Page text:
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BETWEEN INDUSTRY STRUCTURE AND INCOME
Jack P. Gibbs and Janice [Stensrude] Philpot
Population Research Center, The University of Texas
published February 1965 in Land Economics, 41: (1), 74-80
This paper reports a study of the relationship between industry structure and level of income among the United States, 1890-1960. The focus is on changes in the relationship over time, and as such, the findings have certain implications for anticipating not only changes in industry structure but also the consequences of such changes with regard to income. Although no forecasts are attempted, the findings point to the need for planners to consider theoretical and methodological issues in making projections.
The fact that planners necessarily must consider future conditions confronts them with a dilemma. Only rarely can they control change in such a way that their conception of a future condition is realized; and this is all the more true for city and regional planning. Consequently, planners must resort to the projection of trends but this poses a major problem. It is one thing to assert that in the year 2000 land use in the United States will be such and such but it is a quite different thing to state that this condition will prevail if current trends continue. The latter is much more tenable because of its "if X then Y" quality but the qualification does not make the planner's problem less difficult. For one thing, although the "if" statement is intellectually comforting, it is a gross oversimplification because the "currrent" trend is unknown and unknowable. We can only know what past trends have been, not current trends, and the results of projecting past trends obviously depend on the period of time considered. Further, should one take action on the basis of a projection, the "if" qualification is set aside, i.e., as though we have actually accepted a prophecy.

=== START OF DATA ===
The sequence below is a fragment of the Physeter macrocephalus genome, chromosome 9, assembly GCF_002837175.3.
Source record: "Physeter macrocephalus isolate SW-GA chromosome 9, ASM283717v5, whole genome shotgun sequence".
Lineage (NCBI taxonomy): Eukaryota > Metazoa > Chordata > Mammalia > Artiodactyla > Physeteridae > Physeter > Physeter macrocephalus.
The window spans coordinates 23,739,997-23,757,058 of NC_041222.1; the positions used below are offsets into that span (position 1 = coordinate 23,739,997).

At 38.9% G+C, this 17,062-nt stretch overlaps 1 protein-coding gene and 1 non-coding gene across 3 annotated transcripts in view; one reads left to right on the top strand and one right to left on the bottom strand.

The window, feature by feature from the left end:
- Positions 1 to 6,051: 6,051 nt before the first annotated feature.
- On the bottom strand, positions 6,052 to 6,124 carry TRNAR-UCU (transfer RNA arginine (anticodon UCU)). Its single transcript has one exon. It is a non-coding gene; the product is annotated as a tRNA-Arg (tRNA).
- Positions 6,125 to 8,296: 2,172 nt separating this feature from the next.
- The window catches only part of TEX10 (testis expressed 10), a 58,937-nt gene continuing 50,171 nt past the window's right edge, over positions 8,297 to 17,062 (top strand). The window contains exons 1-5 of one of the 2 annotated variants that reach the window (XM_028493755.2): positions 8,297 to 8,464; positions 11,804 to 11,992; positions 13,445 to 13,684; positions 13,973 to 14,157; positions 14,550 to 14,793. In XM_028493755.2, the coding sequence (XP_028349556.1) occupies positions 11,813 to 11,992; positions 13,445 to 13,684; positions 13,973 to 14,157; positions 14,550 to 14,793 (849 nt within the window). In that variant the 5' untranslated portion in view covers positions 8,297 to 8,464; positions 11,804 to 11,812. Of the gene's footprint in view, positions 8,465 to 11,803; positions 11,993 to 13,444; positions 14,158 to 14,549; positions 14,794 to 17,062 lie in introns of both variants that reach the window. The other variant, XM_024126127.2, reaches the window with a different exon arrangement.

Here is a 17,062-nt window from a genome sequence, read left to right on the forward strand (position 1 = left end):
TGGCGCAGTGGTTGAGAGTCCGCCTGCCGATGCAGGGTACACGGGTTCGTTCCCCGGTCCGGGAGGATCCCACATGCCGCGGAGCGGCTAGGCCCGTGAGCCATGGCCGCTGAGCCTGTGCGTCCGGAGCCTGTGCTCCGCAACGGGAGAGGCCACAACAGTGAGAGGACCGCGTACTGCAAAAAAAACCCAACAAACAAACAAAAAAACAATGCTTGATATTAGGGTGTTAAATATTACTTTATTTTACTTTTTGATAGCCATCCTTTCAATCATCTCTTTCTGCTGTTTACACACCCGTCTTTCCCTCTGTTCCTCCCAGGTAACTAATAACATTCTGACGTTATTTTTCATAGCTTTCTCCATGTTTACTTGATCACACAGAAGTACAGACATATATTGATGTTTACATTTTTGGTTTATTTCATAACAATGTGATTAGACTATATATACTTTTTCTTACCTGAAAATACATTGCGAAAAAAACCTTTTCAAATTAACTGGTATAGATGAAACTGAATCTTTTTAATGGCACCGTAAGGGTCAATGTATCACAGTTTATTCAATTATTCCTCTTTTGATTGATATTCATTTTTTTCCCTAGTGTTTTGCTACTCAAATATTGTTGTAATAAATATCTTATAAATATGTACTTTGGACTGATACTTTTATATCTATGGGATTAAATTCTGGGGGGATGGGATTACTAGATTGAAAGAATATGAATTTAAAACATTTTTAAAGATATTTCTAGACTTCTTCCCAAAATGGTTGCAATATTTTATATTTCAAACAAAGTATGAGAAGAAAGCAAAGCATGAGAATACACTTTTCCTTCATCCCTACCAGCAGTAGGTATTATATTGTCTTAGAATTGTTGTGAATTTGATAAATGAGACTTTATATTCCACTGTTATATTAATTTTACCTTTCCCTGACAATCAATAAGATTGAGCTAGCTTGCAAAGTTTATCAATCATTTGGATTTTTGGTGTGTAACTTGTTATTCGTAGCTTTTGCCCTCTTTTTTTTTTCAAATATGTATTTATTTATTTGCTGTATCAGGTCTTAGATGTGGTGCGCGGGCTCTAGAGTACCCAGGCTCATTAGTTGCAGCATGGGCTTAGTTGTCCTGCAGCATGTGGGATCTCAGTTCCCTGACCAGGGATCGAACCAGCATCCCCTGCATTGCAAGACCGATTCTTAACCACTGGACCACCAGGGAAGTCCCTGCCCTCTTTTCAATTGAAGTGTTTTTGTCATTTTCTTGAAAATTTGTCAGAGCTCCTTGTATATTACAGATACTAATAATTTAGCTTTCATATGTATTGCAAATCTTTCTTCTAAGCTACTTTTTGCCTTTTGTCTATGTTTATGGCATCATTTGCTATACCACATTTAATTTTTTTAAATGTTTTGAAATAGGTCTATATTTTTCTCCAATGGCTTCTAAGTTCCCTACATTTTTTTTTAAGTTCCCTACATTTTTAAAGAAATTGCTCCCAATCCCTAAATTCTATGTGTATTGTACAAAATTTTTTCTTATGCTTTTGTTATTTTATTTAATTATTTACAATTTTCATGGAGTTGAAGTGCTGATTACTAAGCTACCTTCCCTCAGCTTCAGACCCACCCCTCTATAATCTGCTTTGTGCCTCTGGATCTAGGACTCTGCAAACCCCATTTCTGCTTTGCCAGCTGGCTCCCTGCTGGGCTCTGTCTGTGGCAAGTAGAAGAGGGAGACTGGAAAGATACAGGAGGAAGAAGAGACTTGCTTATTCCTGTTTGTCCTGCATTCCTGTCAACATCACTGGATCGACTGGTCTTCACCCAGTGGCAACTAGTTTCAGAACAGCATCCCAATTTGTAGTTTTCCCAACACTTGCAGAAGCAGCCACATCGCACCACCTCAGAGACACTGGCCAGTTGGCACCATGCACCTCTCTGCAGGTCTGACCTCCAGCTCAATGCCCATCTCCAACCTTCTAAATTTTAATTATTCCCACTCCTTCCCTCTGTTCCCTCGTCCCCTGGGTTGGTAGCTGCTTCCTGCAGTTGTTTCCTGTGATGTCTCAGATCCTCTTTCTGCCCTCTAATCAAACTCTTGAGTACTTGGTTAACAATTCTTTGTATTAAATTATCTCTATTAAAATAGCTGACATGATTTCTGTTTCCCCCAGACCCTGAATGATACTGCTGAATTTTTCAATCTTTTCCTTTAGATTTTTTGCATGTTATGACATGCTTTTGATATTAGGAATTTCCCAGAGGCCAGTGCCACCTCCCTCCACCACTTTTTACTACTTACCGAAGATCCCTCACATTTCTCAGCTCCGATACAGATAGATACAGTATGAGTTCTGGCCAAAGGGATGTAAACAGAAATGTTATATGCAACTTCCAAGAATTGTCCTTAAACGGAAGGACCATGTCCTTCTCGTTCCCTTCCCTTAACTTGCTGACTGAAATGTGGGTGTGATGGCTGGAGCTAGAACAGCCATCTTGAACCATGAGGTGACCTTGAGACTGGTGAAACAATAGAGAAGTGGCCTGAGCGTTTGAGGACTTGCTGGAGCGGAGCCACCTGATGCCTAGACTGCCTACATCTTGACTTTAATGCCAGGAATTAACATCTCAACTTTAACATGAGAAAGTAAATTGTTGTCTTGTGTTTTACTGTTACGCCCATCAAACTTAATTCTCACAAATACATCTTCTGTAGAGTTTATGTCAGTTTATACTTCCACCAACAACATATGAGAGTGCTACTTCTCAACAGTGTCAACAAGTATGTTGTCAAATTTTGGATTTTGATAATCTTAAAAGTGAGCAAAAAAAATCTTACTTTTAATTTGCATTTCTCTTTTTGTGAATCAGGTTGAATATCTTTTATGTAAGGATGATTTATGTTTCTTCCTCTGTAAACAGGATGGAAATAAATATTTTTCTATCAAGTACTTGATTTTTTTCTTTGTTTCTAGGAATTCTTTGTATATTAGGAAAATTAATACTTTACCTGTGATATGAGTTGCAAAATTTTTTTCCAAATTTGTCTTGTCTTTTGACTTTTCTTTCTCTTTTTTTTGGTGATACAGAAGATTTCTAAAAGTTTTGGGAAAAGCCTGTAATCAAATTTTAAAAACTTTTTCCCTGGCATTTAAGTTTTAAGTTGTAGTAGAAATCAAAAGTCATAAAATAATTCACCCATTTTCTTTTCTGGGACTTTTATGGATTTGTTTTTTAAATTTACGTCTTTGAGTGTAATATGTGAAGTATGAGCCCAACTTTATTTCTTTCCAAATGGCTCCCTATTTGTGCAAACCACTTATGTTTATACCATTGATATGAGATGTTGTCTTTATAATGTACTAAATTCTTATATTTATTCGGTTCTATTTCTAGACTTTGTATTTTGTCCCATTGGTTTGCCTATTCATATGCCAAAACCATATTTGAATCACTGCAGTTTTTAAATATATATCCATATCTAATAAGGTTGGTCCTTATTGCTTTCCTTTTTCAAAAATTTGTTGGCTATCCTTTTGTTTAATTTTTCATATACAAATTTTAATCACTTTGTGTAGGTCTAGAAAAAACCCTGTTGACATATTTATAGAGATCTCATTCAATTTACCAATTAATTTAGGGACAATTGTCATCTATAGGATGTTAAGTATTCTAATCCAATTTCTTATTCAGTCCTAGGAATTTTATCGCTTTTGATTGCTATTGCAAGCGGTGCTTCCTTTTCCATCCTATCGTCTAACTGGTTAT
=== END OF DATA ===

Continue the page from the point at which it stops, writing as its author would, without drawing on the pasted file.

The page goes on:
Once the inevitability of working with projections is accepted, the central question becomes: what criterion of confidence should be applied to a projection? Our concern in this instance is general and not technical (e.g., analyzing the relative merits of the various formulae for extrapolating trends). To illustrate, suppose we examine urbanization trends in numerous countries since 1900, and suppose further that we find that in practically all cases the trend is either linear, logistic, or exponential. In contrast, suppose we analyze trends in fertility and find no definite pattern. Our argument is that these findings would be relevant in assessing the confidence that can be placed in projections of urbanization versus projections of fertility. However, one could argue that what has happened in other times and in other countries is in no way indicative of what will take place in a particular case. This hard-nosed approach is appealing, but it borders on the rejection of all projections, a luxury which the purist can afford but not the planner.